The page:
Wednesday, March 24, 2010

Creative Cities Speech in McPherson Kansas

Peter Kageyama spoke in McPherson, Kansas, about Creative Cities this morning. He has been there consulting and they had a meeting this morning and invited anyone to come, which I really appreciated.

In a nutshell, as he put it, "Creativity and Innovation are the natural resources of the 21st century." At other times it has been arable land, navigable waterways and oil but now it's creativity and innovation.

He encouraged people to, "think about where economies are being created," and that creativity is not a natural resource you have by luck or geography. He said the individual, the human capital, is an even stronger resource. "Your most important resource walks out the door every day and you hope they come back," he said.

Creativity and innovation are two words we hear a lot and often thing of them as the same thing, but they're different. Kageyama says he defines them as creativity being a divergent process, a shot gun approach, the brainstorming. Innovation, on the other hand, is a convergent process where you strip away ideas and focus with a laser-like intensity.

One of the great challenges is that he says, "People think of creativity and innovation as someone else's job." Everyone agrees they're important but no one feels a responsiblity to them. He said, "let us be the geniuses in our own communities" and that "someone should be leading the charge on this because talent is too important to leave to happenstance."

He said, "Talent is not just young people. Talent exists in every age group." He cited some research that young professionals wanted affordable housing, transportation options other than cars, interesting places to live and a sense of community. Other research indicates empty nesters and retirees want the same things.

He addressed the issue of brain drain, which is of great concern to cities - young people moving away. Richard Florida pointed out, "Brains don't drain, they circulate," meaning people often move "back home."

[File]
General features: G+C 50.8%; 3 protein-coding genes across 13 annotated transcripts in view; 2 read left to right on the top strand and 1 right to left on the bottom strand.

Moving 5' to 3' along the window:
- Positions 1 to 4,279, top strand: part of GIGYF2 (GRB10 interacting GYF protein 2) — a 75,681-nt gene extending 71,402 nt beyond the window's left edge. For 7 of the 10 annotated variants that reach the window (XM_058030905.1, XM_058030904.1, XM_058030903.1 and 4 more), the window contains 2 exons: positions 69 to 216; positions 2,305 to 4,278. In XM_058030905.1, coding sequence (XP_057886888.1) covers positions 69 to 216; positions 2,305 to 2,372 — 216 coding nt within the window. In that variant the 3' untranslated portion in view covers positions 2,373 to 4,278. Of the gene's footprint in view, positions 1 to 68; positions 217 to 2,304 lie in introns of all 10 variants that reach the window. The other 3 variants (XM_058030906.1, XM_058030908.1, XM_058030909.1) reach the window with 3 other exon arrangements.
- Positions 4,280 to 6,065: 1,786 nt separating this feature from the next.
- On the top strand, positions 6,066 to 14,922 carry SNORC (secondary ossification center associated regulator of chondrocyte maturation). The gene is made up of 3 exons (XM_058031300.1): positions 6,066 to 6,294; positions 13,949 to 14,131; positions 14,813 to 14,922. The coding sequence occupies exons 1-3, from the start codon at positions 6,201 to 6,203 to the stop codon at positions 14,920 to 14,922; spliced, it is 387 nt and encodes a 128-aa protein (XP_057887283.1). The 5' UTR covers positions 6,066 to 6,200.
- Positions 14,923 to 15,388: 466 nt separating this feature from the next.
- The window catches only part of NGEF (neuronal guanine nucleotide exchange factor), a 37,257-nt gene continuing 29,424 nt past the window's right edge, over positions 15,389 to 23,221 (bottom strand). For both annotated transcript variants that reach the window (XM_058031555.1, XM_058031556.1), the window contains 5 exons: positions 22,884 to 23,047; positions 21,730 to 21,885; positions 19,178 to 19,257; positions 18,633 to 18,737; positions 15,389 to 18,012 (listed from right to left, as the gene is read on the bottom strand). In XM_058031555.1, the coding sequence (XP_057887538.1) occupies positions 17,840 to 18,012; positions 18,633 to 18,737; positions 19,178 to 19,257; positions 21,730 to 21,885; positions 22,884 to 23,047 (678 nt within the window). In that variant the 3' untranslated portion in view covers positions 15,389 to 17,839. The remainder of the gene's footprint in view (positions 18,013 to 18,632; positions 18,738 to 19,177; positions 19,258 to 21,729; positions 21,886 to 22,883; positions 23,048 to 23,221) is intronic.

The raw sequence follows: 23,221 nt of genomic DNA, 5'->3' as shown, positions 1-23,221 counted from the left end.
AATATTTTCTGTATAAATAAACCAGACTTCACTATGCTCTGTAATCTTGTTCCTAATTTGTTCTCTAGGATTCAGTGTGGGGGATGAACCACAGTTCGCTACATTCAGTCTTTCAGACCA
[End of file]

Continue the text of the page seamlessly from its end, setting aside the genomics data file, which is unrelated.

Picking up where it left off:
Kageyama talked about how the tools we use to attract people are outdated. Traditionally, companies would be courted. But what you really need now is to target the influencers within a company and the rest will follow.

He talked about young people and notes three things about them:
1. They're tribal
2. They don't believe advertising, although it does build awareness
3. They do believe each other and that's why social media is so important

Later someone asked him how to reach people who don't believe in advertising. Kageyama suggested using radio to build awareness and understanding that people will then go to google and figure it out on their own. So, put money toward awareness and what supports that when you catch their attention.

He said he thinks social media may be even more important than a traditional webpage. Although, of course, you must have a webpage. He referred to twitter as an "evolving artform" and told people they at least need to be playing with it. He said, "you've got to be part of the conversation."

Kageyama said, "Green is the new black," and that while it "used to be nice to have, it's now a must have."

He said cities should make their values "visible and persistent." He used Chicago's motto to be the greenest city in the US as an example and said when they planted a half million trees downtown alone, as well as flowers, they were making that idea very visible.

One of the comments I highlighted in my notes was when he quoted Pier Giorgio Dicicco who is the Poet Laureate for the city of Toronto and said, "Arts and culture are what make a city fall in love with itself." Kageyama talked about having a mix of arts opportunities, not just the traditional SOB - symphony, orchestra and ballet.

Another of my favorite parts was when he discussed a pyramid about building a creative city. It was similar to Maslow's hierarchy. If you've read here for any amount of time, you know I think Maslow had us all figured out in the 50s with his hiearchy of needs. At the bottom of this pyramid for cities is "functional," and above that "safe." Kageyama said many leaders think that's enough. But he said we need to demand more. Above "safe" is "comfortable." Above that "convivial," and at the top, "interesting."

The Mayor of McPherson has agreed to start tweeting by July. He said, "We need to refresh our vision." I was impressed with his willingness to jump in.